Kuel Life the Collective Power of Women

BURNOUT + THE PANDEMIC

Liza Baker April 2020

BurnOut Kuel Category Expert: Liza Baker

In January, we took a look at why burnout is endemic in the nonprofit world, and I ended by asking, why is it good news that the World Health Organization (WHO) has listed burnout as a diagnosable syndrome in its International Classification of Diseases, 11th edition (ICD-11)?

WHO done it.

Burnout was first officially described in the 1970s by the American psychologist Herbert Freudenberger, who saw it as “an utterly diminished capacity to perform.” Significantly, while the term has been coopted by the for-profit world, it originally referred to “the helping professions:” those in health care, social work, etc.

In May 2019, burnout was defined by WHO as a full-being (physical, mental, emotional, and spiritual response to chronic stress in the workplace, resulting in exhaustion, cynicism, and inefficacy, and this syndrome has landed in ICD-11, which is the standard manual used by doctors around the world to diagnose and treat illness.

Which means that a woman can now get a diagnosis of burnout from a medical professional, whereas before, she was likely to be told that she was overtired. If a syndrome can be diagnosed, it will also have relevant treatments—we’ll talk about treating burnout below.

The point I’m making here is that before ICD-11, a woman with burnout had two choices: keep struggling through work or quit; now, however, she will be offered treatment, and her employment should not be in jeopardy, even if she needs to take extensive time off from work.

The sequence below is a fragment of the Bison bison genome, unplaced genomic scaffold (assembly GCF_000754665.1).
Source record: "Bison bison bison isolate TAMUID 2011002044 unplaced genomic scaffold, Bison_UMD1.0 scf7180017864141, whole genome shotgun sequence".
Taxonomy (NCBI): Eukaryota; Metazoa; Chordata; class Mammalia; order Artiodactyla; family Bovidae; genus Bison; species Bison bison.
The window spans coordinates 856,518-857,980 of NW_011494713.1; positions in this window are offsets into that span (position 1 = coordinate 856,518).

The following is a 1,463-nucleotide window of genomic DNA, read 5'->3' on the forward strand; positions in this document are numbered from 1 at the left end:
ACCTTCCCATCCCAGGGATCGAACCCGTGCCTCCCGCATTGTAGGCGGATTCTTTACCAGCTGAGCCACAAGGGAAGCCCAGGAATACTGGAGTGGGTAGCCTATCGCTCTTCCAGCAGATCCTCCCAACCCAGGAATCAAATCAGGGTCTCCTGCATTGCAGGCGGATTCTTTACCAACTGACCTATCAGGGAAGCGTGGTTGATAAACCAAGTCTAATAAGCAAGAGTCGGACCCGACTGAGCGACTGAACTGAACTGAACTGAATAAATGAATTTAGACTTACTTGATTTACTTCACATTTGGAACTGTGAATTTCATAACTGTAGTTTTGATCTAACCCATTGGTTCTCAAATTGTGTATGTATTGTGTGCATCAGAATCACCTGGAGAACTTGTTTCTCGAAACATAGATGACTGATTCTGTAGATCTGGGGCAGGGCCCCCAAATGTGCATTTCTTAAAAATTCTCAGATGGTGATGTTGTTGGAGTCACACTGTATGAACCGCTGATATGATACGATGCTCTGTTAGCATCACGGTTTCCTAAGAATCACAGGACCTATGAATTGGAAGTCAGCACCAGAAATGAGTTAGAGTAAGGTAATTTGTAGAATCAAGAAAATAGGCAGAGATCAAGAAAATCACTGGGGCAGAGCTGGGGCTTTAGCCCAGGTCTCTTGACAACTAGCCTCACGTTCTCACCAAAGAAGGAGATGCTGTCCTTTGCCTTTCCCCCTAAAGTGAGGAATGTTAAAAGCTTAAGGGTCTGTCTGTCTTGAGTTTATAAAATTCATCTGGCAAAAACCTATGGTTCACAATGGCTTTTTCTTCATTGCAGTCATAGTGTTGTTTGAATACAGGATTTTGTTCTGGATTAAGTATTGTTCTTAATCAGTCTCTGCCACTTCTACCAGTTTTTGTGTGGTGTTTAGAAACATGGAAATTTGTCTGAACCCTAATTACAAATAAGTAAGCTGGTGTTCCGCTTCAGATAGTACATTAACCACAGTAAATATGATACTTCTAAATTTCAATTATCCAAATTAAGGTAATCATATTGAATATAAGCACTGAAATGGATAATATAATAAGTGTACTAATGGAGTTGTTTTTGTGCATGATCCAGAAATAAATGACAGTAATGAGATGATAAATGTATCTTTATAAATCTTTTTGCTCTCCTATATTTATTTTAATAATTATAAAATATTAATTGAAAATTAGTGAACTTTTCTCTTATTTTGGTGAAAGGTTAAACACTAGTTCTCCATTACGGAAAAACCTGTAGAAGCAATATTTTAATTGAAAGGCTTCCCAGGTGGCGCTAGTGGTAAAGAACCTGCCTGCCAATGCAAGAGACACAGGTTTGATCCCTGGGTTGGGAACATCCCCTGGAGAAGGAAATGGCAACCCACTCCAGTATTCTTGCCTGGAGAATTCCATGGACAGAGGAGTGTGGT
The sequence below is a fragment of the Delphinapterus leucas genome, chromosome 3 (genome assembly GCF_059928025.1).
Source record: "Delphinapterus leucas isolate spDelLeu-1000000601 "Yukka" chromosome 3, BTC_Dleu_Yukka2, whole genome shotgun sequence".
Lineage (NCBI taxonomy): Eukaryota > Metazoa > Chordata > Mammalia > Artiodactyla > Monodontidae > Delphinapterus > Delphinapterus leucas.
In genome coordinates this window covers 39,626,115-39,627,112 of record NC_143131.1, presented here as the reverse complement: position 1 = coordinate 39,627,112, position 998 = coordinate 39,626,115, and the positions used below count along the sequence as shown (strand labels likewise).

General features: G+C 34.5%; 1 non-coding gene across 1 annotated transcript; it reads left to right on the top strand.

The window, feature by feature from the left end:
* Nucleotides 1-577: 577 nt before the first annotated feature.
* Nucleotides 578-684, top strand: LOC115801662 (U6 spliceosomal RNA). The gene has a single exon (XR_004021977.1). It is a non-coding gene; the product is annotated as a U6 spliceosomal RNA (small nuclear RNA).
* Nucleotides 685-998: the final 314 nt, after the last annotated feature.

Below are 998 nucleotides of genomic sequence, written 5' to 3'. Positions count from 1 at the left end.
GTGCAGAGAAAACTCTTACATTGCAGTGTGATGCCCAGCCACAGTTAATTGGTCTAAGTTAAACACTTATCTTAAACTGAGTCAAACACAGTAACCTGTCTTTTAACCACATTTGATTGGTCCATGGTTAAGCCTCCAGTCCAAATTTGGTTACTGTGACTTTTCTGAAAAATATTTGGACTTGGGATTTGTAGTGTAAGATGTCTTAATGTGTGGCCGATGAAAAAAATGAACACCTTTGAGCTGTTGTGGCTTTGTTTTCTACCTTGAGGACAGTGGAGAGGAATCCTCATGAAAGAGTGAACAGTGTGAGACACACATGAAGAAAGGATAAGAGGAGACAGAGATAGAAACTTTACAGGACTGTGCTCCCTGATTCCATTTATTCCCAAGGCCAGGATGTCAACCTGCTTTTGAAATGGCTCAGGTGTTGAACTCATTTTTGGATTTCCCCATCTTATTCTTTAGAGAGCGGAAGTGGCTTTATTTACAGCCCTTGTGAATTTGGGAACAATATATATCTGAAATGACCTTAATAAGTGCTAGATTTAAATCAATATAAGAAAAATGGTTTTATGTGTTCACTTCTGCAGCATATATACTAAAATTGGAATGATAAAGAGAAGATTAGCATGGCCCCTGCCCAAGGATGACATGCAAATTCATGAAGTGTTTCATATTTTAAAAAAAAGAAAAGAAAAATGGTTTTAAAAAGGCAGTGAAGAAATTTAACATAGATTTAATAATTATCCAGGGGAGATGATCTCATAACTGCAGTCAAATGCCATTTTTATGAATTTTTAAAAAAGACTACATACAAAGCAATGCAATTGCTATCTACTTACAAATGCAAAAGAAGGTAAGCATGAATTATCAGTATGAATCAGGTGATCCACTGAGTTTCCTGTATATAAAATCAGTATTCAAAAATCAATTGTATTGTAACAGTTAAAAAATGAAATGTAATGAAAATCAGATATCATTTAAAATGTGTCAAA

In other words, WHO’s action is good news for individuals and creates difficulties for HR departments and organizations already operating on a shoe string.

Forward-thinking organizations will be proactive and strategic and will look to reverse and prevent burnout in their staff; those used to being reactive and simply putting out fires whack-a-mole style will suffer as they scramble to complete work done by individuals on medical leave.

Health Care / Disease Care:

As a health coach, I firmly believe that there is a place for every health care modality—from conventional/Western medicine to the deeply woo alternative practice—at the table.

It also disturbs me that conventional medicine is the dominant care system, as it tends to be extremely reactive, addressing a health issue once disease is already present and treating symptoms rather than addressing the root cause of the disease.

Yet many of us take our MD’s word as law and obediently pop pills to mitigate symptoms—and more pills to deal with the side effects of those first pills.

To truly reverse and prevent burnout, we will need to understand that just as menopause is not a Xanax deficiency, burnout is not a caffeine and sugar and willpower deficiency.

The cure for burnout is addressing systemic issues in our workplaces—particularly in the mission-driven sector—and allowing women to reclaim some agency over their own health. Truly preventative health care in place of emergency disease care.

I’ve heard a statistic that 80% of our chronic diseases are “lifestyle diseases,” meaning that they can be reversed and prevented through our food and lifestyle choices. Burnout definitely falls in this category!

Care in the time of a pandemic.